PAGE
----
12/31/91

12/31/90

12/31/89

12/31/88

12/31/87

10

Source: FactSet

In looking just at these figures, one might assume that Portfolio 1 is automatically the best portfolio, but this is not necessarily the case. The risk taken to achieve the extra return in Portfolio 1 is far larger than the incremental return achieved (the volatility for Portfolios 1, 2, and 3, respectively, were 14.3%, 3.8%, and 8.9%). As a result, the path to one’s goal could be adversely affected by drawdowns. To illustrate this point, an investment in each of these portfolios at the peak of the equity market in October 2007 would have needed more than six years (until February 2014) to surpass the performance of an all-bond portfolio and nine years to surpass a 60/40 portfolio (until November 2016). If we look at the same portfolios going back even further and begin at the peak of the Internet bubble in March 2000, we see that the all-stock portfolio still lags both the all-bond and 60/40 portfolios almost 17 years later! (Figure 3) • Portfolio 1: 4.5% • Portfolio 2: 5.1% • Portfolio 3: 5.0%

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Figure 3. …but it is important to acknowledge the risk that any given time horizon may not be as “long” as previously thought. From 3/31/00 through Present 1000 Assessing the length of a “long me horizon” is a challenge; an investor in the most aggressive of stac por„olios at the top of the Internet bubble is sll not back to even with the benchmark 60/40 por„olio a‰er almost 17 years!

100

12/31/15

12/31/14

12/31/13

12/31/12

12/31/11

12/31/10

12/31/09

12/31/08

12/31/07

12/31/06

12/31/05

12/31/04

12/31/03

12/31/02

12/31/01

12/31/00

S&P 500 Barclays Aggregate Index 60/40

Source: FactSet

Trading the potential for outsized equity returns for the higher likelihood of achieving goals This idea of the risk and return tradeoff can be further extrapolated to asset classes across building blocks besides Fixed Income and Market Risk, as we would see in Fully Diversified strategies. Diversifying across building blocks further smooths the return stream because the correlations of assets across building blocks is lower than the correlations of those within Market Risk, thus allowing the portfolios to achieve similar returns with less risk. This allows Fully Diversified portfolios to achieve a greater margin of safety than Public Market portfolios. But there is an even more important benefit: with respect to how we think about Manager Skill, there is an opportunity to capture returns with reduced volatility via sources that are not equity-oriented. In quantifying the “risk” in these investments, we do not concern ourselves with the normal volatility seen in standard public market investments. For example, reinsurance offers sustainable returns through collecting insurance premiums in exchange for taking on specific risks—the potential for one-time sudden drawdowns, akin to payments on an insurance claim. This stream of returns acts as a great diversifier given that the risks are decoupled from the drivers of equity markets and are not accessible in the public markets. Similar to reinsurance, direct lending allows us to take calculated risks on entities that need funds but are unable to access them due to lending voids resulting from onerous bank regulations. Investors agree to lock up their money in exchange for exposure to a myriad of lending streams once only available to banks. C A P I T A L M A R K E T S F O R E C A S T 2017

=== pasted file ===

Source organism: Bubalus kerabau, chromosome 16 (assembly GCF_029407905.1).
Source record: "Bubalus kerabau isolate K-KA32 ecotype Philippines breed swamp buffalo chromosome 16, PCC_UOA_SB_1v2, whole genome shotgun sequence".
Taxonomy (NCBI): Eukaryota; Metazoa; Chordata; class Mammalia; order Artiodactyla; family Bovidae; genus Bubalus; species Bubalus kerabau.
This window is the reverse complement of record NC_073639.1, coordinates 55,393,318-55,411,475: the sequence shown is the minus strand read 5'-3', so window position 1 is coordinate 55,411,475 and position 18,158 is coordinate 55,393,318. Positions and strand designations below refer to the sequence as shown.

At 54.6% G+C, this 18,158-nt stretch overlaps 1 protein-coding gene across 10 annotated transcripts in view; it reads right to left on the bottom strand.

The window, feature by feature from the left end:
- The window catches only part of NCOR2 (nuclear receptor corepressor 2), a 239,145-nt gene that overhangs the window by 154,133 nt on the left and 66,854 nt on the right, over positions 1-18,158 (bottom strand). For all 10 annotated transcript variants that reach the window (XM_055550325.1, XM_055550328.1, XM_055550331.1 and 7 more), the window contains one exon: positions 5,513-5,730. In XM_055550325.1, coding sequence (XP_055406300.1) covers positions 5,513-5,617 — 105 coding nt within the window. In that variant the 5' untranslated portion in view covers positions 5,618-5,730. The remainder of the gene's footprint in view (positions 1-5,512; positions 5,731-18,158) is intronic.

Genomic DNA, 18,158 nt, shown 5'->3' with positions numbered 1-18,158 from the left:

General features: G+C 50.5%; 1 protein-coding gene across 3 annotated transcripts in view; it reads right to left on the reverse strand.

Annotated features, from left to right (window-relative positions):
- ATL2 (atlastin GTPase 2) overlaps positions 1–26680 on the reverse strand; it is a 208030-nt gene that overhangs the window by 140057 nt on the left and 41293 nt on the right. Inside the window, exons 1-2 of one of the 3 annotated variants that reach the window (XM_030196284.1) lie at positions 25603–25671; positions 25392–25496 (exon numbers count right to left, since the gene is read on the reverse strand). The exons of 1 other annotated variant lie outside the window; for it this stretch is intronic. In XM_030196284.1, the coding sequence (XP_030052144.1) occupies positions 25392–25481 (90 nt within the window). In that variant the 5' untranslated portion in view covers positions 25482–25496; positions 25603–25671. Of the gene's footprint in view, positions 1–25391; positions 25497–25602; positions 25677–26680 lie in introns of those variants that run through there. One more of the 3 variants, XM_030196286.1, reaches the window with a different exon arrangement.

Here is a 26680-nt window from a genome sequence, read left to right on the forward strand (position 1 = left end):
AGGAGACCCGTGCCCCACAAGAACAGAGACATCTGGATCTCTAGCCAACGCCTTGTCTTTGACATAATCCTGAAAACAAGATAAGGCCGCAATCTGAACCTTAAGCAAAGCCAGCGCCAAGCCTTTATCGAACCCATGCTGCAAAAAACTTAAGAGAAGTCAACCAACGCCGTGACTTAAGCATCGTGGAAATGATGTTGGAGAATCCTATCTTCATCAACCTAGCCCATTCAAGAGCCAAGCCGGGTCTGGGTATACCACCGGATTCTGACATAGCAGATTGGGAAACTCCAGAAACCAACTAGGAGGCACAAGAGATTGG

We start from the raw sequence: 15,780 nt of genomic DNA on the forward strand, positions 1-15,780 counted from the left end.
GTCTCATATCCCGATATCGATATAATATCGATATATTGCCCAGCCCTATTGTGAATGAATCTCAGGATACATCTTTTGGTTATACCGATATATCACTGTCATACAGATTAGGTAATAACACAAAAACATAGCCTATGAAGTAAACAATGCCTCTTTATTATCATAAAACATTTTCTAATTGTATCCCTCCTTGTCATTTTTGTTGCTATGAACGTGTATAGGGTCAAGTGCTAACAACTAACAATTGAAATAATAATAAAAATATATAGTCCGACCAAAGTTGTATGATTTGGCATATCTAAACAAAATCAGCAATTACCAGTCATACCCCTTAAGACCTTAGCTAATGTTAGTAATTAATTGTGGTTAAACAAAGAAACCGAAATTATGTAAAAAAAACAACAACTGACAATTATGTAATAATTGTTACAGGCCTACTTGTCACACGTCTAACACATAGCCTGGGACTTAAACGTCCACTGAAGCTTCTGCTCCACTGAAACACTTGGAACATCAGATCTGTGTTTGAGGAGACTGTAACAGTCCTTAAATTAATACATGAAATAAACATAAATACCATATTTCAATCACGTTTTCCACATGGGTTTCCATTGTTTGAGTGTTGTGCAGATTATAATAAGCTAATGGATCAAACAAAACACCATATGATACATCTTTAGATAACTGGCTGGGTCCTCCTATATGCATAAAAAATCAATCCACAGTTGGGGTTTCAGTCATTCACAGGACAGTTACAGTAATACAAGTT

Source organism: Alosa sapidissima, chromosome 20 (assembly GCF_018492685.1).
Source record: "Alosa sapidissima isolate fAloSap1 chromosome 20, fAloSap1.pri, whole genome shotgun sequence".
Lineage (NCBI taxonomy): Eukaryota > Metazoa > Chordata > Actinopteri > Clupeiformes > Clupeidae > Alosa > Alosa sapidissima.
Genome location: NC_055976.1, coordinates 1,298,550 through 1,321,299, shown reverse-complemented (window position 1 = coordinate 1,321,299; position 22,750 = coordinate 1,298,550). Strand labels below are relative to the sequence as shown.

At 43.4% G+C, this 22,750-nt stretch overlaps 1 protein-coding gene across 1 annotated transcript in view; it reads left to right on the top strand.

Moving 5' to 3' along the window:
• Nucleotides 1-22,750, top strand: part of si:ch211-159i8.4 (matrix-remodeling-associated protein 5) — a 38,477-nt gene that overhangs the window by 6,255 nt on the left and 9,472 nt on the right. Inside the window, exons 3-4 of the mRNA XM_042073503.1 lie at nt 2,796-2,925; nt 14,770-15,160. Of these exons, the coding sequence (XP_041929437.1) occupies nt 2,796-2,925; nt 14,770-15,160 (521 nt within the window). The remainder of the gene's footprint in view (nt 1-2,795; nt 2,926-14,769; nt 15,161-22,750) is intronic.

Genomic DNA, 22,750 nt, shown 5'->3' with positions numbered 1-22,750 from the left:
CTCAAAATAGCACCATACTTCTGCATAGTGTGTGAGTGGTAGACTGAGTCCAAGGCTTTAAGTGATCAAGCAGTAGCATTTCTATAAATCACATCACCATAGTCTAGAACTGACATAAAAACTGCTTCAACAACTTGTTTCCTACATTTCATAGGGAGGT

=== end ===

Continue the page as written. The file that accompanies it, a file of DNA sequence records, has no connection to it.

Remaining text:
19


ASSESSING TRADEOFFS

As can be seen in Figure 4, these investments increase investors’ chances of achieving their objective; however, this comes at the cost of potentially lower returns in strong equity bull markets. Again, we return to how much relative return an investor is willing to give up in order to achieve absolute goals (tradeoff #2).

20


Figure 4. Under our Manager Skill composition, Fully Diversified strategies increase the chances of achieving financial objectives. However, the upside in strong equity markets is far less compelling. 2017 GOALS

RISK

CPI +1%

CPI +2%

CPI +3%

CPI +4%

CPI +5%

Risk of Loss in 1 Year

Public Market Aggressive

82.1%

77.8%

72.5%

65.8%

59.8%

27.4%

15.5%

7.4%

Public Market Growth

81.2%

76.0%

68.9%

61.8%

54.7%

26.9%

15.0%

6.5%

Public Market Balanced

80.3%

73.0%

63.1%

54.4%

44.5%

25.1%

13.2%

4.9%

Public Market Conservative

77.8%

65.2%

53.2%

38.9%

26.4%

23.0%

10.6%

2.9%

Public Markets Aggressive w/ Private Capital

88.4%

83.6%

78.8%

72.8%

65.1%

23.2%

10.8%

3.1%

Public Markets Growth w/ Private Capital

88.0%

83.4%

77.0%

69.2%

60.5%

23.6%

11.3%

2.8%

Public Markets Balanced w/ Private Capital

88.6%

81.8%

73.7%

62.6%

53.0%

19.6%

8.0%

1.4%

Public Markets Conservative w/ Private Capital

89.5%

80.8%

69.1%

55.6%

41.3%

17.0%

5.5%

0.7%

Fully Diversified Aggressive

83.5%

78.5%

72.3%

64.4%

57.8%